VERIFY: Female genital mutilation versus circumcision. What's the difference?

Verify: FGM vs. Male Circumcision

THE QUESTION

The story of a female genital mutilation case in Detroit has prompted lots of questions from our viewers on what this procedure actually is and how it compares to circumcision in males. So, we set out to Verify this issue by reaching out to the experts. 

BACKGROUND

According to the World Health Organization, female genital mutilation and cutting (FGM/C) includes all procedures that involve partial or total removal of external sex organs in for non-medical reasons. FGM/C is a cultural practice, that despite common beliefs, has no ties to any religion.

The procedures have no health benefits for the women and girls they are done on – FGM/C can cause serious pain and damage to female genitalia. FGM/C is mostly carried out on girls between infancy and age 15.

There are four major types of FGM/C which range from remove part, or all the clitoris (or in rare cases, just the fold of the skin surrounding the clitoris) to narrowing the vaginal opening by cutting and repositioning the anatomy, then stitching shut to only allow urine and menstrual fluids through.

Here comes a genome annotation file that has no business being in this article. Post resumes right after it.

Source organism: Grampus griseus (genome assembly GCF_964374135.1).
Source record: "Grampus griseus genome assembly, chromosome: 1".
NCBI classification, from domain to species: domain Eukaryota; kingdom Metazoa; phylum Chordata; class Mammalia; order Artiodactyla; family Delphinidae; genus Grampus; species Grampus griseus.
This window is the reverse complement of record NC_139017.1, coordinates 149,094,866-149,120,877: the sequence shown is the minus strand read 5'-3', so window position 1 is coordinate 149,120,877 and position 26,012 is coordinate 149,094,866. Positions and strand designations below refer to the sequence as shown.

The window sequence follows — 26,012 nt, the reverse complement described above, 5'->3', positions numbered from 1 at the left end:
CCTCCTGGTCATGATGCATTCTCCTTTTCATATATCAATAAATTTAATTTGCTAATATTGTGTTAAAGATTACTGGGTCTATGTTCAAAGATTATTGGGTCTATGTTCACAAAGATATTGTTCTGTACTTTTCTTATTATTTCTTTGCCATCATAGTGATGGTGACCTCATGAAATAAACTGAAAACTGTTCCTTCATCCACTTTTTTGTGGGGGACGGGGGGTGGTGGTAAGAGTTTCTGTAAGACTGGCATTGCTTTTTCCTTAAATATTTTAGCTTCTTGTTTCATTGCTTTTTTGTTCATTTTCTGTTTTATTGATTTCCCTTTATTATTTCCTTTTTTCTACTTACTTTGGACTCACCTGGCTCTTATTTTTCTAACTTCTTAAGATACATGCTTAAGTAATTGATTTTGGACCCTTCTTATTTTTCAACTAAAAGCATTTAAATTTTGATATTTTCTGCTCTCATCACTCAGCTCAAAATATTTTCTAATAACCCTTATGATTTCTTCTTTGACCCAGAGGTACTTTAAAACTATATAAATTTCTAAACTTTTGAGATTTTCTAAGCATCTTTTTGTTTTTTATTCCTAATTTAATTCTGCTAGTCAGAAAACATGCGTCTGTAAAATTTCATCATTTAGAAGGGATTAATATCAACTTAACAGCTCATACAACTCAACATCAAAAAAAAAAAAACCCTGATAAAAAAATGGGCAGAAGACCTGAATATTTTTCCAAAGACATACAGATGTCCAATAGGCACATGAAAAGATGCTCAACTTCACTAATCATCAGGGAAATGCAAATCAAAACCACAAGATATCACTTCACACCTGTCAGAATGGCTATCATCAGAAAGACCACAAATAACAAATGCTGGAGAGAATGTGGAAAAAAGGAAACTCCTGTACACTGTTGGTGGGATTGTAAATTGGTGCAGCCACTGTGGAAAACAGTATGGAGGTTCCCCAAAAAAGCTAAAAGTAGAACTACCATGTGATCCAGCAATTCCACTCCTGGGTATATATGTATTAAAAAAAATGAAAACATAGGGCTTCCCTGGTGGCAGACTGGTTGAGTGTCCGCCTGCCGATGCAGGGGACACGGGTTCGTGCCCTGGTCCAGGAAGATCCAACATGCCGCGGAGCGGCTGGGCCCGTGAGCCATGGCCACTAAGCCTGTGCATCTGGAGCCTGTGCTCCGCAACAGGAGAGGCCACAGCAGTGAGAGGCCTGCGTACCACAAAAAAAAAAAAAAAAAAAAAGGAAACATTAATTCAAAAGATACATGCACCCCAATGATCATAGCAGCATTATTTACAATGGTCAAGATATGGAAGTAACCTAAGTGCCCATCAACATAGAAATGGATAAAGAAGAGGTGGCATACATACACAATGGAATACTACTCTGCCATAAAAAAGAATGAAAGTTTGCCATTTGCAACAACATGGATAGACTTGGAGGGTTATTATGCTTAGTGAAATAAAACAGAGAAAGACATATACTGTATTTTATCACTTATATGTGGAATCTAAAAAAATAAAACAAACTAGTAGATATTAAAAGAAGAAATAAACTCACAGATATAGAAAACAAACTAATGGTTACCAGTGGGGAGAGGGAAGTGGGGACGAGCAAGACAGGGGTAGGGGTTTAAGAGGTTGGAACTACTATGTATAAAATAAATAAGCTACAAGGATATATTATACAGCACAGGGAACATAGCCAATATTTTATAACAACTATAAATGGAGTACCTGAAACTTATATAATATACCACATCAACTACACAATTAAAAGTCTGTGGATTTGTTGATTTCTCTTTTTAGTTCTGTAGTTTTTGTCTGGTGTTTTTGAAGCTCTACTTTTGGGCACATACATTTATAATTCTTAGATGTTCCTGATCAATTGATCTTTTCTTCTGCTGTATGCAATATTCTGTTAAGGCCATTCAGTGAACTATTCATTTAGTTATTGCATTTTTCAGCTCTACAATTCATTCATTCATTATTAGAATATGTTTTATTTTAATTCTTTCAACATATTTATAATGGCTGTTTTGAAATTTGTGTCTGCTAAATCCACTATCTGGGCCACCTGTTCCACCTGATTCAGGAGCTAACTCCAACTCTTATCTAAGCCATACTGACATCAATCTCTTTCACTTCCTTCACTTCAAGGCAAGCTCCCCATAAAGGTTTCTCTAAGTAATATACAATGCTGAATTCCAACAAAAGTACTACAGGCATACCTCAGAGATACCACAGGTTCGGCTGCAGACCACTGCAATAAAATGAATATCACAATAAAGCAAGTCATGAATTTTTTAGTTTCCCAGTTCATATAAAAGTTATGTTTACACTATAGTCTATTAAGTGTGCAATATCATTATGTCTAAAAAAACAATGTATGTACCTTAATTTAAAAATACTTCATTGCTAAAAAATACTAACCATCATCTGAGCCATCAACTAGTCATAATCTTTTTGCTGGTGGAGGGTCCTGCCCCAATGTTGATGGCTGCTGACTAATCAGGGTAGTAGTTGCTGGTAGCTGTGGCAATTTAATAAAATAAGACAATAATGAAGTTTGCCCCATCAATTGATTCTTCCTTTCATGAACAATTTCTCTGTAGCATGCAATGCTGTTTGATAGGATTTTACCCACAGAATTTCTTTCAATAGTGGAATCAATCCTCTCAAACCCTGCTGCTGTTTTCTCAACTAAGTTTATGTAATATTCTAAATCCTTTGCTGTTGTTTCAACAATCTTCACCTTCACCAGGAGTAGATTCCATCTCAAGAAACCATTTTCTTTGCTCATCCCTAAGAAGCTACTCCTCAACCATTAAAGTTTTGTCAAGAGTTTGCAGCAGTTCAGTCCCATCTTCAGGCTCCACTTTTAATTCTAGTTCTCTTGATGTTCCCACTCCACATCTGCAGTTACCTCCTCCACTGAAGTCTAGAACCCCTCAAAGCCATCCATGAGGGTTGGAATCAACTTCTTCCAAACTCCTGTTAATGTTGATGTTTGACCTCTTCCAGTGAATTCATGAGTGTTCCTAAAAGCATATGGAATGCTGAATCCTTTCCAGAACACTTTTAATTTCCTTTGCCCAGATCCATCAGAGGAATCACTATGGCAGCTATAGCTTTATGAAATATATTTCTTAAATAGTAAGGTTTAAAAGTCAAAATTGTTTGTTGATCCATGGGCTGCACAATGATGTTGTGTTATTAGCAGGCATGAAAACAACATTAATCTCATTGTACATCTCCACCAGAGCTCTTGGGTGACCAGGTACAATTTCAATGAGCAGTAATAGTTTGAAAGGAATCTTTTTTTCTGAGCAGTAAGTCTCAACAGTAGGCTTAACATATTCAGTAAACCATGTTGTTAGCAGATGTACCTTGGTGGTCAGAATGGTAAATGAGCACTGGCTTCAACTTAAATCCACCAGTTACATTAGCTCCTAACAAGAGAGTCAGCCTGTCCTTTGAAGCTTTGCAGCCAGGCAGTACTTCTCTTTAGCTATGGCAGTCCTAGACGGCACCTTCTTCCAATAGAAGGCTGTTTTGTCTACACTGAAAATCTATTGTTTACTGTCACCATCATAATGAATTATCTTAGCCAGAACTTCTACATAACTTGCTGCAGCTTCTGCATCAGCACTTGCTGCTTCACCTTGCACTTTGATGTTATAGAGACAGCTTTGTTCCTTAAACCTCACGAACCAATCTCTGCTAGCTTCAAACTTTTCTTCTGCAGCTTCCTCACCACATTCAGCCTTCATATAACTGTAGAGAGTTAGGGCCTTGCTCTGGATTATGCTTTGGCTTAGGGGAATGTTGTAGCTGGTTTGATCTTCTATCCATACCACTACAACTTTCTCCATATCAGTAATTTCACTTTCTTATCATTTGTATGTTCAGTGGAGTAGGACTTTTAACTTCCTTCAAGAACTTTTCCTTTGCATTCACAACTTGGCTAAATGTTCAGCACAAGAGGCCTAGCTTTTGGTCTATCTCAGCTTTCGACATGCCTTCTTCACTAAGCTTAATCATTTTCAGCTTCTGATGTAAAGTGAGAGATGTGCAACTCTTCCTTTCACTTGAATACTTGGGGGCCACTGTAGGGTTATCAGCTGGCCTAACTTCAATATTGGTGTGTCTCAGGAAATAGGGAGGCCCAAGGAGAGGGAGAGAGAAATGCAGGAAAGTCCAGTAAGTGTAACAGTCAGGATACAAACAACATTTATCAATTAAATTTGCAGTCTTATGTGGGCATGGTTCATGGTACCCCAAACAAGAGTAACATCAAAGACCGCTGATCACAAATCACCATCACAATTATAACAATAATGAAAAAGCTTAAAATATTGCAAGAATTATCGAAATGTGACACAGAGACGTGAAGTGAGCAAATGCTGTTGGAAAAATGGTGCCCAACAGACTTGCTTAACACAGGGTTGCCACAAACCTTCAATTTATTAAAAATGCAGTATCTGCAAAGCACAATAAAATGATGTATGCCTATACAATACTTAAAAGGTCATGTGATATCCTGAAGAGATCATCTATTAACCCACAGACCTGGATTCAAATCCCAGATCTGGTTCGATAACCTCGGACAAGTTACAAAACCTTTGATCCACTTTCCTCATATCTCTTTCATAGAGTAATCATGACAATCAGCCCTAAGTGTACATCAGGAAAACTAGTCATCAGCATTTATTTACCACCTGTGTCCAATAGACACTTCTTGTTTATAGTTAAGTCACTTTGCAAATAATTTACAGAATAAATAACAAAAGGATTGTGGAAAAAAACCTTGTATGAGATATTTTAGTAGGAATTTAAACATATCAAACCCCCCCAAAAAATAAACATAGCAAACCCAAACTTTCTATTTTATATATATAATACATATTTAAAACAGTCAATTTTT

The Academy of American Pediatrics defines male circumcision as the removal of some, or all the foreskin (or prepuce) from the penis. It’s one of the oldest and most common procedure in the world and in the US, is typically performed during the newborn period. 

Male infant and child circumcision is traditionally done as a mark of culturally identity, religious important or for perceived health benefits like improved cleanliness or reduce risk of infection.

While some studies have shown that circumcised men suffer from fewer UTIs, don’t contract or spread syphilis or HIS as easily as their counterparts. Dr. Nicholas Kokx, a comprehensive pediatrician for Kent Pediatrics states circumcisions are not “medically indicated” procedure – meaning, they’re not typically medically necessary.

PREVALENCE